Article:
After my post earlier today about corruption in Ukraine and its relationship to museums, followed up by a thoughtful comment, I came across a L'viv Post article about the theft of manuscripts and books from a Ukrainian museum (linked from the always informative Ukrainian Museum Portal.) Milena Chorna was generous enough to translate the full article for me which raises as many questions as it answers. (if you're interested in the full English text, please contact me directly).
What happened? 40 rare objects are missing from the collections storage of the National Museum in Lviv including 15th century manuscripts, described as priceless. But here's where it begins to get complicated. At least some of these losses were identified in 2005 and the museum's director said, "The museum storage of the manuscript department are quite extensive, one of the blocks at Dragomanov street is under remodeling, so we were hoping the manuscripts were just misplaced and would be found in some time. But we did inform the law-enforcement authorities right away.” In 2005 5 books were identified as missing; now more than 40 are although no list is being made public as the investigation is continuing. Museum employees deny that the theft could have been from the inside, but they admit that no one else had access to the collections and there have been no signs of forced entry.
The museum's director described the procedure for access to the collections,
“There could have been no trespassing into the storage area. The quarters at Dragomanov str., were the department of manuscripts and cunabulas stations itself, is under permanent State security. An outsider can enter the place in order to provide research of a specific book only by a special access granted and signed by the Director of the museum. Such papers are given to no more than 10 people during a year. But the researchers still do not have access to the storage area, by no means. Visitors work at a specially equipped room, where the books are being brought by the staff. Such an access is given to the museum researchers as well, but only in the presence of the custodian. The books are not allowed to be taken away from the museum quarters. I still got no answer from the chief custodian on how such a theft could have occurred.”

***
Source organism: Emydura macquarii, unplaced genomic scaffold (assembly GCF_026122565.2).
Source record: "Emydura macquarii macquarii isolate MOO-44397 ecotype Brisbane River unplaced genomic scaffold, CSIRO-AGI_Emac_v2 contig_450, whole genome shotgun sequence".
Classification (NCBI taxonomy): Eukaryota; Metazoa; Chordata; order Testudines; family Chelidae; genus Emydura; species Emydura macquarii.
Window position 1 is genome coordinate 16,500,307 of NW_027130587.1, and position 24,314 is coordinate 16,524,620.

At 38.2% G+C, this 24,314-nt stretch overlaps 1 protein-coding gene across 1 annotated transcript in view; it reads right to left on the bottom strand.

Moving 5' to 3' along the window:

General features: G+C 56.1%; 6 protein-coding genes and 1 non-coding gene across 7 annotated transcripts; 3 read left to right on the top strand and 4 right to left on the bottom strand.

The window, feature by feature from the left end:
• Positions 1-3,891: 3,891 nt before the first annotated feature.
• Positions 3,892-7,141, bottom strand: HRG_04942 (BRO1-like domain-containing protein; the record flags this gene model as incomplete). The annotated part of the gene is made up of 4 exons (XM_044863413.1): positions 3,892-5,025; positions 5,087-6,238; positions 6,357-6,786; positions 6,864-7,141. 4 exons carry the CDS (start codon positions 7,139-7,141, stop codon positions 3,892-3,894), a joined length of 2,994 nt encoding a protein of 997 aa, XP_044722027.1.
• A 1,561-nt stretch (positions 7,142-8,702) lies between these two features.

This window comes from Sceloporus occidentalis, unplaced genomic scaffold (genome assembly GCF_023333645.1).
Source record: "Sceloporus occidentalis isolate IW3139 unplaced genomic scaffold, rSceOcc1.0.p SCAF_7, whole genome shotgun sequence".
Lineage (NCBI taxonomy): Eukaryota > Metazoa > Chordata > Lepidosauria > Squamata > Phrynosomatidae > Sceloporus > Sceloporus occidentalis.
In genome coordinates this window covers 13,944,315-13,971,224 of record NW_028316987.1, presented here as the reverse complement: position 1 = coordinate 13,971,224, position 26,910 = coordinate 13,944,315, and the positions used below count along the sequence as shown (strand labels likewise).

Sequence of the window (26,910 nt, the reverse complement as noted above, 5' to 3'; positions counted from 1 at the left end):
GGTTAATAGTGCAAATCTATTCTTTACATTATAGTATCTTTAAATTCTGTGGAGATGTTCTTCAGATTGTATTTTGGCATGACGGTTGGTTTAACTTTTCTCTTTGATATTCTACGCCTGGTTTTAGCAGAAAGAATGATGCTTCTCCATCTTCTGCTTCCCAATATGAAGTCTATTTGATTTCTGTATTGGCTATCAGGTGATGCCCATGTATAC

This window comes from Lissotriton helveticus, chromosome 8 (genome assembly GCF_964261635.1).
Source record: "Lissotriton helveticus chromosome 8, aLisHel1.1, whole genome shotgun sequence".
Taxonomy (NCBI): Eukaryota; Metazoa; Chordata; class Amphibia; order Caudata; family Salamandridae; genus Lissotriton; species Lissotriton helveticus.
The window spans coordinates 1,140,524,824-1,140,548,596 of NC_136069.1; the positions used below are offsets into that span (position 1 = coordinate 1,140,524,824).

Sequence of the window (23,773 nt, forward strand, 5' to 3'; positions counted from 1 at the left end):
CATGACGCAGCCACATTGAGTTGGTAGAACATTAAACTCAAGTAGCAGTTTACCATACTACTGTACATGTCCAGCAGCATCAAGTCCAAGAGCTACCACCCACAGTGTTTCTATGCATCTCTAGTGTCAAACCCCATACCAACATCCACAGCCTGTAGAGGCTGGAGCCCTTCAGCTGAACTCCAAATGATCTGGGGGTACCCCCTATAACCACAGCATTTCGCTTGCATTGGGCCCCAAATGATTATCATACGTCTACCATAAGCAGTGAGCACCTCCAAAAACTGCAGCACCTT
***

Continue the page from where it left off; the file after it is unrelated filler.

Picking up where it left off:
The newspaper reports that there have been rumors about thefts from collections at several L'viv museums, including this one, and other rumors have seen some of the manuscripts been offered for sale. But there's no definitive answer.
So many questions here and so few answers.
- Why was there a delay of 5 years for a full investigation?
- If there is State Security in the collections, what was their role?
- Why is information about the stolen items not being made public?
- What staff had responsibility for care of collections?
- What about those rumors? Where were things seen for sale? Why do the rumors about the collections exist? Is there any truth or just rumors?
- Are there other security concerns at the museum? What would be needed to address them?
- Is this a reliable news report?
There have been other documented museum thefts in Ukraine--within the past several months a Caravaggio (or reputed Caravaggio) stolen from an Odessa museum was recovered in Germany. However, Ukraine has no official body to deal with art thefts.
Compare this occurrence to a recent spate of thefts from small museums and historical societies in western New York State. When a theft was discovered at one museum a email went out on a regional museum list-serv to alert others; eventually an arrest was made and the state police circulated photos of recovered objects to museum colleagues in the region. It didn't take 5 years, the information was made public and shared; and the police and the museums worked together.
For museum colleagues all over the world, the Museum Security Network is a great on-line resource to both find and share information about "cultural property protection, preservation, conservation, and security." Although museum security is not a main focus of my work, I wanted to bring attention to this particular issue in the hopes of encouraging transparency and openness.
Photo: from brtsergio on Flickr